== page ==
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#### FredGarvin

Fred, how did you calculate your second moment of area? Yours is almost a factor of 20 lower than what I got (I calculated I = 0.016in^4).
$$I=\frac{\pi d^4}{64}$$ I thought I saw a rod of 3/8". Let me go back and double check.

#### mrlaughingman

To achieve a 3 degree deflection over the legnth of the bar, it looks to me like your box weighs over 550 pounds. [STRIKE]The stresses are high for a normal steel as well, it's likely you're yielding the material near the bend radius at the mounting point for the bar.[/STRIKE] [STRIKE]This is a large deflection beam bending problem, but for a quick approximation the beam bending formulas can at least give you an idea of what you're up against.[/STRIKE]

EDIT- I see that you say in your orignial post the box only weighs in at 8 pounds. This tells me that the 3 degrees of deflection you are seeing is due to a loose fit in the mount at the wall, NOT due to beam bending. An 8 pound load on the bar you're describing should only deflect it .008" at it's end, or about .04 degrees; on the other hand if the hole the bar is mounted in is .1" larger, that would account for the 3 degrees.
ha loose fit thats exactly what i was talking about.

#### Mech_Engineer

Gold Member
For a circular cross-section:

$$I_{xy}=\frac{\pi R^{4}}{4}$$

EDIT- Gah, that damn factor of 2 and radius vs. diameter! It'll get you every time! I was off by 2^4=16.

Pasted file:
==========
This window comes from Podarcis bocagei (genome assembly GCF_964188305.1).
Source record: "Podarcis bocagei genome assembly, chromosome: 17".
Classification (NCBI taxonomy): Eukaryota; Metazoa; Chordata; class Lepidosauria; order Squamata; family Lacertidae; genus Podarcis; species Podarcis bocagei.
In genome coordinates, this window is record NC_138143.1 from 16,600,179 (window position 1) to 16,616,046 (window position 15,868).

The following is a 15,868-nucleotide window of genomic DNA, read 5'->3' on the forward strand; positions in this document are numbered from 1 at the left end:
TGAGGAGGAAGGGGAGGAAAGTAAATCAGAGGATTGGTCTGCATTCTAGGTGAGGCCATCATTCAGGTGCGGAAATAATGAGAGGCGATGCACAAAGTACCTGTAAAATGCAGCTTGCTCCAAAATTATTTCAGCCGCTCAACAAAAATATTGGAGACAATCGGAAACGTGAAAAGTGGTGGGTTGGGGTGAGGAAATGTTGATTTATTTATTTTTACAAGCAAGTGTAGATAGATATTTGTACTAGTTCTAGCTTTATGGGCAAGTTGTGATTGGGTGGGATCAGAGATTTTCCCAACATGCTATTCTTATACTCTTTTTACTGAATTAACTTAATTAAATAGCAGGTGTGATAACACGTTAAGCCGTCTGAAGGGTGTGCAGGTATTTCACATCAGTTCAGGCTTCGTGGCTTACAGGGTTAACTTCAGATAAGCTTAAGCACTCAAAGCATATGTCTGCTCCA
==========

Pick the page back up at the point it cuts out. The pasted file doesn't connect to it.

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#### lott

To achieve a 3 degree deflection over the legnth of the bar, it looks to me like your box weighs over 550 pounds. [STRIKE]The stresses are high for a normal steel as well, it's likely you're yielding the material near the bend radius at the mounting point for the bar.[/STRIKE] [STRIKE]This is a large deflection beam bending problem, but for a quick approximation the beam bending formulas can at least give you an idea of what you're up against.[/STRIKE]

EDIT- I see that you say in your orignial post the box only weighs in at 8 pounds. This tells me that the 3 degrees of deflection you are seeing is due to a loose fit in the mount at the wall, NOT due to beam bending. An 8 pound load on the bar you're describing should only deflect it .139" at it's end, or about .7 degrees; on the other hand if the hole the bar is mounted in is .1" larger, that would account for the 3 degrees.
Thank you for taking the time to address this. Given the measurements above (and the .1" loose fit), is there a simple equation that would point to the 3 degree adjustment?

#### Mech_Engineer

Gold Member
Thank you for taking the time to address this. Given the measurements above (and the .1" loose fit), is there a simple equation that would point to the 3 degree adjustment?
What size hole is the bar being mounted in?

1.88in*sin(3deg)=.0983in